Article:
Version: 2020fa

Lecture 6

Lecture Slides

Lecture Video

Assignment 5 due 11/04 3:59pm

Conditional Rendering#

Sometimes we only want things to render when a certain condition is met. For example, only display text when we meet a certain condition. React has conditional rendering to make this very simple.

PrelimTime.tsx
import React from 'react';
const PrelimTime = ({ prelimToday }: { readonly prelimToday: boolean }) => {
if (prelimToday) {
return <p>I have a prelim today.</p>;
} else {
return <p>I don't have a prelim today.</p>;
}
};
export default PrelimTime;

In this example, we have a functional component PrelimTime that takes in a prop prelimToday. prelimToday is a boolean holding whether we have a prelim today or not. We want the component to display "I have a prelim today." if prelimToday is true and "I don't have a prelim today." if it is false.

Traditionally, we would use the if statement for this behavior (as shown above). We can also use conditional rendering to make writing this functionality more convenient.

First we can use the ternary operator:

PrelimTime.tsx
import React from 'react';
const PrelimTime = ({ prelimToday }: { readonly prelimToday: boolean }) => (
prelimToday
? <p>I have a prelim today.</p>
: <p>I don't have a prelim today.</p>;
);
export default PrelimTime;

The ternary operator is also very common in other languages as well such as Java or Python. The basic syntax is as follows:

[boolean expression] ? [true_result] : [false_result]

Before the ? you have your expression producing true or false. The part after the ? but before the : is the result/functionality you want if the boolean expression evaluates to true. The part after the : is what you want to happen if the expression is false.

Connecting with the PrelimTime example, my boolean expression was just the prop prelimToday, although in your code it can be a more complex boolean expression. If prelimToday is true, I display "I have a prelim today." If prelimToday is false, I display "I have a prelim today."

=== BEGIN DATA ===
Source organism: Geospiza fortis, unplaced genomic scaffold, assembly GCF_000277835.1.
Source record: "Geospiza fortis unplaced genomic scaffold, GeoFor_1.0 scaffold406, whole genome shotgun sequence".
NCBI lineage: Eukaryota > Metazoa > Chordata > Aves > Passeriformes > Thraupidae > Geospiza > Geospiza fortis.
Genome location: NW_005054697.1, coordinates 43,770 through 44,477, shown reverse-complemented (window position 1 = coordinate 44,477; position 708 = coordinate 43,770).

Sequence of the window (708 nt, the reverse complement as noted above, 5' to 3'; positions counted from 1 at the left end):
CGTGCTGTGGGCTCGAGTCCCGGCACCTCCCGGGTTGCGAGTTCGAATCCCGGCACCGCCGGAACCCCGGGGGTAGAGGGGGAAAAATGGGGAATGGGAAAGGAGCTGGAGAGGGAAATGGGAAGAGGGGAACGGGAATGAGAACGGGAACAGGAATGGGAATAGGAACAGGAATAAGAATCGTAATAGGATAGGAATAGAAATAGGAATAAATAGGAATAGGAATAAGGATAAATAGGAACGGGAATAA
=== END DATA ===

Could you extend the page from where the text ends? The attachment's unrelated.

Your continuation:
Notice though, how the only thing changing in this text is adding the word "don't" if prelimToday is false. So only if prelimToday is false, we want to add don't.

React supports the use of && operator:

PrelimTime.tsx
import React from 'react';
const PrelimTime = ({ prelimToday }: { readonly prelimToday: boolean }) => (
<p>I {!prelimToday && "don't"} have a prelim today.</p>
);
export default PrelimTime;

Here, we display the text "I have a prelim today.". However, in the curly braces, if prelimToday is false then the word "don't" will be rendered. Conditional rendering with && is useful when you only have expected behavior for one branch of the conditional. In this case, I only had desired behavior if prelimToday was false.

As you have seen, React's conditional rendering made modifying render behavior based on conditions a lot easier. In this small example, we went from five lines of code in the component to just one!

Composition vs. Inheritance#

Composition and inheritance are two programming techniques for defining how classes relate to objects. (Think of classes as the blueprint for a house and objects the actual houses created from that blueprint)

Composition#

Composition defines a class as the sum of its individual parts. This is a "has-a" relationship (e.g. a car has a steering wheel, has a window, etc). In Java (and other object oriented languages), these components are represented as instance variables.

Inheritance#

Inheritance derives one class from another. If class A is the parent of class B and C, B and C inherit the properties/functions of A. This is a "is-a" relationship (e.g. car is a vehicle, circle is a shape.)

React uses Composition#

“React has a powerful composition model, and we recommend using composition instead of inheritance to reuse code between components.” -- React Docs